Themes from the Odyssey, Gilgamesh, and Job.

Shared Themes Between Classic Literary Works

Most works in literature contain themes. When these stories are analyzed it can be seen that some pieces of literature have common themes, especially stories that were written around the same time period or near the same geographical location. Some of the common themes that exist in The Odyssey, The Epic of Gilgamesh, and the Book of Job are leadership, heroism, society and the individual, the human condition, the power of love, and the importance of an identity.
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The Importance of Identity

Odysseus in Disguise

Odysseus is very consistent in knowing who he is. The theme of identity can be most clearly observed in the stories use of symbolism of disguise. Odysseus' ability to conceal his identity is liberating. He not only can move freely once arriving in the land of the Phaeacians but he also is able to properly asses the situation in his home land, Ithica, in order to figure out a plan to protect his throne and his family. Instead of simply arriving and getting into a situation that may not be how he hopes it is. Watch the short clip below to see an example of the liberation felt by Odysseus once Athena grants him a disguise.
Odysseus & Athena Disguise *The Odyssey*

Identity in the Odyssey

See the video below for a very detailed and proper analysis of the theme of identity in the Odyssey.
Identity in the Odyssey

Gilgamesh: The Unfruitful Search for Everlasting Life

To see a creative recreation of Gilgamesh's actions following the death of Enkidu watch the video below. In watching pay close attention to the loss of identity suffered by Gilgamesh once he realizes that gaining eternal life through leaving a legacy is not enough and he sets out on a quest to find eternal life.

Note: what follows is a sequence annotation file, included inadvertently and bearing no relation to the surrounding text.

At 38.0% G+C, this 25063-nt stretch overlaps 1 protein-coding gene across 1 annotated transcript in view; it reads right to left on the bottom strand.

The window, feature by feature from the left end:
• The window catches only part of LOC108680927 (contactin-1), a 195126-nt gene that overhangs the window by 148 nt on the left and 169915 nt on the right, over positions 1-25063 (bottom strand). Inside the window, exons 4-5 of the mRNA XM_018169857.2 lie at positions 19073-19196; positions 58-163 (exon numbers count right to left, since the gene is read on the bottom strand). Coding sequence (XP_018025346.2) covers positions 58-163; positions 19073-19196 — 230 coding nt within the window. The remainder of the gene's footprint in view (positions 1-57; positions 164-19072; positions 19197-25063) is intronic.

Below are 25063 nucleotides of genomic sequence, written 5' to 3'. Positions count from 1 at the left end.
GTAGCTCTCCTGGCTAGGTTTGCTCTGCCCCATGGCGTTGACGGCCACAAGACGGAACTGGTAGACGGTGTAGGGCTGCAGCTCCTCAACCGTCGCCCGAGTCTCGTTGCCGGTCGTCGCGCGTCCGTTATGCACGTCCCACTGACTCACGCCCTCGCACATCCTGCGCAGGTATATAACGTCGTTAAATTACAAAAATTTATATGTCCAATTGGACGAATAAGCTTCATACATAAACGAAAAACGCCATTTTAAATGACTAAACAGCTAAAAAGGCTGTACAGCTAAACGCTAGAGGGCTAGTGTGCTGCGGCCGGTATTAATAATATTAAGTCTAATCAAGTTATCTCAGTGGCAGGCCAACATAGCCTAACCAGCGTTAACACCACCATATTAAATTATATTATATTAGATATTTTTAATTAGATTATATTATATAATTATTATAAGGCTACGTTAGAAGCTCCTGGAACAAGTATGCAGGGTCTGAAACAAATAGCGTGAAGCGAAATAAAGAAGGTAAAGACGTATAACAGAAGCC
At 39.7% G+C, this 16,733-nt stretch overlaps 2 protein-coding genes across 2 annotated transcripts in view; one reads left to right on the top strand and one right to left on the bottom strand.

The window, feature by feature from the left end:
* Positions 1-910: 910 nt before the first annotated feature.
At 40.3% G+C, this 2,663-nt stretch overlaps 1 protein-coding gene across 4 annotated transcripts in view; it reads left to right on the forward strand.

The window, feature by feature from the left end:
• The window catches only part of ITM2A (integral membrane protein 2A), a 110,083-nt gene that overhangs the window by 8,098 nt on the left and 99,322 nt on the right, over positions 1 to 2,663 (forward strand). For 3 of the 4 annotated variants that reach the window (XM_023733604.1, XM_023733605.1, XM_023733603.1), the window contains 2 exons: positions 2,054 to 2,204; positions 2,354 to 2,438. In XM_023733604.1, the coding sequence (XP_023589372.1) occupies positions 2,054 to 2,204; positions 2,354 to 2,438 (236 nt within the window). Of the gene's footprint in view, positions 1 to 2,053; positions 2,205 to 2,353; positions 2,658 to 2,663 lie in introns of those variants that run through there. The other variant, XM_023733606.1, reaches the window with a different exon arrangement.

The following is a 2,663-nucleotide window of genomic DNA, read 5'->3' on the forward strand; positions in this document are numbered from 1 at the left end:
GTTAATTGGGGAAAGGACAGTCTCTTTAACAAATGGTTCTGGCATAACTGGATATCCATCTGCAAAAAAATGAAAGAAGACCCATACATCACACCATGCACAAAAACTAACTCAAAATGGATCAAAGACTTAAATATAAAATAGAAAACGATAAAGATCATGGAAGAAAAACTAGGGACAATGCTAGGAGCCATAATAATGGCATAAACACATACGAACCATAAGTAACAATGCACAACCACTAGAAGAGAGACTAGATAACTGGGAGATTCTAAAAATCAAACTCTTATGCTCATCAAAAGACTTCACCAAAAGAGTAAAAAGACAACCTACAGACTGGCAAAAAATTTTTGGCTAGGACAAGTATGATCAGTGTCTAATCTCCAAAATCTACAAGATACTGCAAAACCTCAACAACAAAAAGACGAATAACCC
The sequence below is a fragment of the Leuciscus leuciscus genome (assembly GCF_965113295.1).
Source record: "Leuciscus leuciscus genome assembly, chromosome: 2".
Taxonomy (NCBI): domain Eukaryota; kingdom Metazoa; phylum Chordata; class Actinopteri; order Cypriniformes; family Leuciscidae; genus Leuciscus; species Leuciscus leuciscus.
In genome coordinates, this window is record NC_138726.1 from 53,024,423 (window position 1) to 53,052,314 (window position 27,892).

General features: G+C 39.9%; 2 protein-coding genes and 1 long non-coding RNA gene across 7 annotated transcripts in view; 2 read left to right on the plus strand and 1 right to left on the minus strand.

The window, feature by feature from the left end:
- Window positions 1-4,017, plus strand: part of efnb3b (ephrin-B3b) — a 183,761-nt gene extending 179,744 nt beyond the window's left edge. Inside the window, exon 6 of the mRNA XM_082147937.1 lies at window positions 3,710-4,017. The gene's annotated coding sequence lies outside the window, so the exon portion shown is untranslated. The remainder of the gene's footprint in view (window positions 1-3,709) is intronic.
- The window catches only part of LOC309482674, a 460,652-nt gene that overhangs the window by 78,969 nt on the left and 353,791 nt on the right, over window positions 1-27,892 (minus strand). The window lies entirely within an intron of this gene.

Gilgamesh: The Unfruitful Search for Everlasting Life

Eliphaz Responds to Job (Video)

See the video below to hear Eliphaz speaking to Job and discrediting his identity. Eliphaz suggests that it is impossible that Job is who he says he is. Eliphaz says that he cannot be innocent and that he must be guilty in the eyes of the Lord. It is important to note how differently his friends treat Job now that they have reason to question his identity. To the reader they do not appear to be friends at all. However, a reader could surmise that the way that they now treat Job must be different given their new insight into his possible transgressions. They no longer see Job as an innocent, benevolent, servant of God. Instead, they now treat him as a liar and a sinner, questioning his identity.
Eliphaz Responds to Job | Job 4 | The Book of Job